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A wild weekend in Guernsey

Forage and feast your way around Guernsey’s coastline – Chloe Cann serves up a taste of a long weekend on the rugged Channel Island

TRFBLI
Guernsey-fire-&-foraging.jpg
Guernsey-fire-&-foraging.jpg

I am perched on a log in the Guernsey countryside, my numbed fingers outstretched, a small, chocolate-brown object that looks like a brain sitting in my palm. It’s called a King Alfred’s Cake but you definitely won’t find it lining the shelves of the bakery section at your local Sainsbury’s.

 

“In the 90s they found a body buried in the Alps from 5,000 years ago,” explains D’arcy, our guide and co-founder of Wild Guernsey, as he toys with his brown leather cross body satchel, his woolly hat and oversized jumper protecting him from the bitter March winds. “They found a pouch on him with fungus in, which was a King Alfred’s Cake.”

 

It turns out the fungus has been used as tinder for fire lighting for thousands of years, and once again today on our two-hour Fire and Foraging workshop. As we don’t have hours to play with we can’t get too primitive and attempt the art with flints; instead D’arcy provides firesteels – pocket-sized spark starters that are perfect for the instant gratification generation. But even still it takes a few attempts before I’m holding a cake glowing with flecks of amber. “Once you get an ember you’re like ‘blimey, I’m going to look after this,” D’arcy says. And he’s right. Having spent five minutes labouring over it I’m positively euphoric as the embers take to the barley straw and flames dance in front of me.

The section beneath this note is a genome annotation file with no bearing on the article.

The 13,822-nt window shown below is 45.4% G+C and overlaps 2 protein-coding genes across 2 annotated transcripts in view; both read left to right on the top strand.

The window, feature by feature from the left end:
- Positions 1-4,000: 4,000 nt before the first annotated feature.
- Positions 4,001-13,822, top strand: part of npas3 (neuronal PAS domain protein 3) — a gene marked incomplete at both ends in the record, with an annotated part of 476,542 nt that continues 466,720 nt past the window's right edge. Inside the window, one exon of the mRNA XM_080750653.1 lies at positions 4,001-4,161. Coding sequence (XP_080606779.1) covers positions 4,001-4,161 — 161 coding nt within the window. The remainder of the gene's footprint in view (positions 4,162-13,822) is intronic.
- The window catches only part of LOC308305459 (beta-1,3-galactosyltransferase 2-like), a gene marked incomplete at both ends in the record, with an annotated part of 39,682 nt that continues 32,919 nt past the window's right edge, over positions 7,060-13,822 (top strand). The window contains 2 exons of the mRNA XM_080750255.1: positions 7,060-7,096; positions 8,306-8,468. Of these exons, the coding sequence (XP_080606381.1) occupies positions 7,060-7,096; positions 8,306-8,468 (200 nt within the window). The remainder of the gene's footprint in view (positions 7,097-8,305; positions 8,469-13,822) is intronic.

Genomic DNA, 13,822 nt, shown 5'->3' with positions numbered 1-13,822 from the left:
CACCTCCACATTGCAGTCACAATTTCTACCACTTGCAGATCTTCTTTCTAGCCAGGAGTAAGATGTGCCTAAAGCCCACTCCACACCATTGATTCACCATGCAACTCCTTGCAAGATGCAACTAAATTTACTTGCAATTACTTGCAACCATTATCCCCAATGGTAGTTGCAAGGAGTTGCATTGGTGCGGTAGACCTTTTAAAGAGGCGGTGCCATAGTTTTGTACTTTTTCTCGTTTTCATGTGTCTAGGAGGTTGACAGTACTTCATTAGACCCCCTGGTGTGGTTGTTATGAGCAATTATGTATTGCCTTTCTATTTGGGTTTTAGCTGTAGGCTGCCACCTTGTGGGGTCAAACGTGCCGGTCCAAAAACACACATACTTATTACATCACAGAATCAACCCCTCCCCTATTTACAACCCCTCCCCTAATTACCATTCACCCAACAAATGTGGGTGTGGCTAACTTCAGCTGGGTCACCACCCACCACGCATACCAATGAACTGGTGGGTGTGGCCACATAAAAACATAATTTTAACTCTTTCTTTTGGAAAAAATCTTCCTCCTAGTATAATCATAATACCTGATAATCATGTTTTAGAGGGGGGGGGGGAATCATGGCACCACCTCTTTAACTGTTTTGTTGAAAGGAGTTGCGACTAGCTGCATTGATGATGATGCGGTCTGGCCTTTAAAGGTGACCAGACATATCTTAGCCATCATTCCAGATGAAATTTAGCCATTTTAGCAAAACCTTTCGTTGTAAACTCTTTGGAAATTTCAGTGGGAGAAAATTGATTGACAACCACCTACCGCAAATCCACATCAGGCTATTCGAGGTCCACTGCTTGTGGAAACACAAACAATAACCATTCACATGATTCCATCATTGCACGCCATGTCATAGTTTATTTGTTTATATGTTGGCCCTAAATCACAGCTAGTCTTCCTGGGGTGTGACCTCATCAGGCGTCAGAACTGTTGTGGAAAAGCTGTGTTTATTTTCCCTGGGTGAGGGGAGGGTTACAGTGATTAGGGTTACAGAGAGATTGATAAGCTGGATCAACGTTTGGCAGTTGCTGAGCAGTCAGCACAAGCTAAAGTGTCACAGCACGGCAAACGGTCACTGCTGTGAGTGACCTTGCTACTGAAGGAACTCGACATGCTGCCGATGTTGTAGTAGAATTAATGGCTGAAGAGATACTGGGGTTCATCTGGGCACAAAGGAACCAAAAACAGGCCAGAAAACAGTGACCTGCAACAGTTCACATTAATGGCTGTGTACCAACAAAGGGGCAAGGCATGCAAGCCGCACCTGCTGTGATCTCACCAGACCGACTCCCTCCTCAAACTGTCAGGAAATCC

Shore thing

My improving bushcraft skills aren’t the only source of excitement this freezing cold Sunday. The marbled turquoise and navy waters of Rocquaine Bay in the island’s south-west provide a magnificent backdrop to our afternoon spent foraging and starting fires.

 

It’s not just one corner of the island that hogs all the coastal limelight, however. Vazon Bay in the west was awarded the title of Britain’s cleanest beach by The Telegraph last year. At neighbouring Cobo Bay you can fix yourself up with the island’s best fish and chips, which kids balance on their skateboards as the sun sets. And Moulin Huet Bay on the south coast is famed for its Renoir connection: the French impressionist took inspiration from the jagged, dark rock faces that give way to the sea.